When the 11th Indian Division got to Jitra no defences were in operation, antitank mines laid in piles, the defences had not been wired for communication and the trenches were waterlogged. The troops started the impossible task of preparing to defend the vital stronghold of Jitra with time running out.
Rumours of a Japanese breakthrough at Khota Bharu although untrue provided panic at the nearby air field and an order by an unknown officer ordered the denial plan to be put into operation and the buildings were set on fire and the staff retreated leaving bombs and fuel and the runways intact. The troops on the beaches now had no air cover as the air craft had been withdrawn to Kuantan. Brigadier Key decided to withdraw from the beach leaving the Japanese with their beachhead.
Airfields at Gong Kedah and Machang were also abandoned and General Heath ordered his troops to withdraw to stronger positions in central Malaya. The Japanese were moving into these air fields and establishing them as their bases to control the air space over Malaya and Singapore.
Back in Jitra the Murray-Lyon had placed the 15th Brigade on the right, 6th Brigade on he left and 28th Brigade in reserve, the front line covered 24,000 yards and 6th Brigade had to hold three-quarters of that. Two batteries of 155th Field Regiment, 22nd Mountain Regiment and the 8th Antitank Regiment supported the infantry, and 1/14th Punjab supported the main position. At 0800 hours on the 11th December the Punjab unit came under attack and were soon over run and two ant-tank guns were lost. They then started to withdraw but at 1500 hours were told to hold Nangka, two miles before Jitra. Before they could do this the Japanese had caught up the rear guard and carried on though the column causing the unit to break up and run for cover leaving ant-tank guns that had not even been fired. When the Japanese came up against the 2/1st Gurkhas at Asun they were held but the Gurkhas were soon over run by the larger forces and had to withdraw. After dark the outpost troops of 6th Brigade were withdrawing to the main Jitra positions with seven ant-tank guns and four mountain guns, when they approached a bridge ready for demolition a officer thinking they were Japanese blew the bridge, there were no engineers or materials to repair it so the guns had to be abandoned to the oncoming Japanese.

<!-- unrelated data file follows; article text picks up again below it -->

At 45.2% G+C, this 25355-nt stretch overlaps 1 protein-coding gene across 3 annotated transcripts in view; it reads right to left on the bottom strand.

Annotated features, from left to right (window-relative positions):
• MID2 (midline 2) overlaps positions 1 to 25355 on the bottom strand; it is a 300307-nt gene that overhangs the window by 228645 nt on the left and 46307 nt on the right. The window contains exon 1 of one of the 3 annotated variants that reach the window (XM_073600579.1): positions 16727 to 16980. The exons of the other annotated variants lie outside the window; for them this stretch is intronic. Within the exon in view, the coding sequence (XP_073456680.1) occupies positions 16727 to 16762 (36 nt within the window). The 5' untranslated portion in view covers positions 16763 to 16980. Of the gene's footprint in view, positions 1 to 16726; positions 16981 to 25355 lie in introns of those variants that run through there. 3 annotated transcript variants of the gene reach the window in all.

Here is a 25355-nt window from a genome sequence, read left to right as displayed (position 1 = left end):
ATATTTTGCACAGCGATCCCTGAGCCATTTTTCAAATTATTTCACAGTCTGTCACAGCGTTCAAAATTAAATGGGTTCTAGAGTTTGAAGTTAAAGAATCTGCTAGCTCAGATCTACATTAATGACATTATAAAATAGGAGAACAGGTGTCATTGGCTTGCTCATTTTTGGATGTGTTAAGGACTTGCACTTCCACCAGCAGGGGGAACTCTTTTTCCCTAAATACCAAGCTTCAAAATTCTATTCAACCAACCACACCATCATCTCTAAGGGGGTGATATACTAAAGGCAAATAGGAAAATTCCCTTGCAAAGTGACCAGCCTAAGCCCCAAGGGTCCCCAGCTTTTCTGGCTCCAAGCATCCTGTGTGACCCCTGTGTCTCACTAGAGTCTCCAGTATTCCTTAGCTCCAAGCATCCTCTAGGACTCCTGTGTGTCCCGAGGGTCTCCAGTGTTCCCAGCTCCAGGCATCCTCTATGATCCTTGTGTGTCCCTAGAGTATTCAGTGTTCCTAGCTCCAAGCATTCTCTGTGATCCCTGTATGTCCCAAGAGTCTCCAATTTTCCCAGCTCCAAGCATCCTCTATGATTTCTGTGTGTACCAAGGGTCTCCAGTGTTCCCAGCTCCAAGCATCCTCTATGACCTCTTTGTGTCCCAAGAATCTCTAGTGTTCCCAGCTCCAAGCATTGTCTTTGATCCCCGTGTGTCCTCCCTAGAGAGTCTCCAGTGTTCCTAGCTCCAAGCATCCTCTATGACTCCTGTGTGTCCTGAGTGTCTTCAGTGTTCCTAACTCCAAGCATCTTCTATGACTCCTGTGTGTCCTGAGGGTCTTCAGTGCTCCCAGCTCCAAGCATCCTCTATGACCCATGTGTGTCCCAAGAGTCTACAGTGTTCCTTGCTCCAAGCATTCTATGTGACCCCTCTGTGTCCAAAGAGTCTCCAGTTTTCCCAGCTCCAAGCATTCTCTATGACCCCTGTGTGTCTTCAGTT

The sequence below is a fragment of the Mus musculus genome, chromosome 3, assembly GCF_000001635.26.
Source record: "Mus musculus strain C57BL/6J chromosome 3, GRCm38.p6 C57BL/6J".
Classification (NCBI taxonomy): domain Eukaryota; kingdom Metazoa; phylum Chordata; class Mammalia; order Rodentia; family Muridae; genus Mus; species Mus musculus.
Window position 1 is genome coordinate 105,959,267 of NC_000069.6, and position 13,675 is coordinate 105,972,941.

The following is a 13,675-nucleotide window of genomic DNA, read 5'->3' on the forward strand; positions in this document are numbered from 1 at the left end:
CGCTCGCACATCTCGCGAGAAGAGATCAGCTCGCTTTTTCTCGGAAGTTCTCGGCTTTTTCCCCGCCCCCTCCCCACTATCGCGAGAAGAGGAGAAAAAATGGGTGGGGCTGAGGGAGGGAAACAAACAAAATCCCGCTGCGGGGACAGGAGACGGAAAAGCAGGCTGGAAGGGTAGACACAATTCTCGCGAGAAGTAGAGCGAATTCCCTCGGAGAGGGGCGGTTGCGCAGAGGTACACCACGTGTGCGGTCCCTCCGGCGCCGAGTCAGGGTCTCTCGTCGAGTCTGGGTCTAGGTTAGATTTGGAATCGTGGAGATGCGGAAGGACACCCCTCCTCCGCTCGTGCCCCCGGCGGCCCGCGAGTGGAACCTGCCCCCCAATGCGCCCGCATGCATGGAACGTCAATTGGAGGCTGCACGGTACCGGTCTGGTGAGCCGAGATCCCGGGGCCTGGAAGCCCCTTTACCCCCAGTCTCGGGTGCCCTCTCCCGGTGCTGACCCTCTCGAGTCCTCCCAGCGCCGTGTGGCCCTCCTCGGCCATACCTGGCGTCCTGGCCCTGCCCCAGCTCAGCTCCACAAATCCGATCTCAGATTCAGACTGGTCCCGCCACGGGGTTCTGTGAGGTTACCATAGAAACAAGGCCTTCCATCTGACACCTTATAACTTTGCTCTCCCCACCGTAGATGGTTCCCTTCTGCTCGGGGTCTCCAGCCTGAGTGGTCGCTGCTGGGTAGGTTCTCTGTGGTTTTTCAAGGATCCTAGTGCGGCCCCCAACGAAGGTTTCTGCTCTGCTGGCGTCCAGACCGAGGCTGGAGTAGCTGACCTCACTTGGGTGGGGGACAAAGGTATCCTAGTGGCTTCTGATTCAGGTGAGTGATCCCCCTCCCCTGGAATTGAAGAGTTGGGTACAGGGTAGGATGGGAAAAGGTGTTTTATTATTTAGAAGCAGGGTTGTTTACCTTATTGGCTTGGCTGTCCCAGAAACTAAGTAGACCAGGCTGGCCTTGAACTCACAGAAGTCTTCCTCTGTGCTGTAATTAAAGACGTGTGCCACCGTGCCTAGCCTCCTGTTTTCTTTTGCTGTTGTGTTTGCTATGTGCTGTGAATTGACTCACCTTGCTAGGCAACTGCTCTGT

Saeki decided to attack the troops at Jitra during the night of the 11th and in doing so suffered heavy losses by the allied positioning of their machine guns. Saeki then decided to throw everything he had at the centre of the British defences and succeeded in driving a deep wedge into their positions before he came up against the Leicesters and the 2/2nd Gurkhas who stopped the Japanese attack, the 2nd East Surreys then counterattacked to help the Leicesters. By the 12th December Major-general Kawamura commanding the 9th Infantry arrived at Jitra and sent his 41st Regiment down the eastern side of the main road and the 40th Regiment down the western side to assist Saeki who was still being held by the Leicesters. Murray-Lyons ordered the Leicesters to withdraw behind a stream called the Sungei Jitra, the Leicesters had fought bravely and their good positions were argued but they had to obey the order. Later that evening with rumours about positions being over run he signalled Heath that he wanted to withdraw to behind the Sungei Kedah at Gurun. Heath and Percival who were still in Singapore agreed and Percival gave the order:
‘It is decided that your task is to fight for the security of North Kedah. It is estimated that you are opposed by only one division. Consider the best solution may be to hold up the advance of enemy tanks on good obstacles and dispose your forces to obtain considerable depth on both roads and to obtain scope for your superior artillery. Reserves for employment in the divisional area are being expedited.’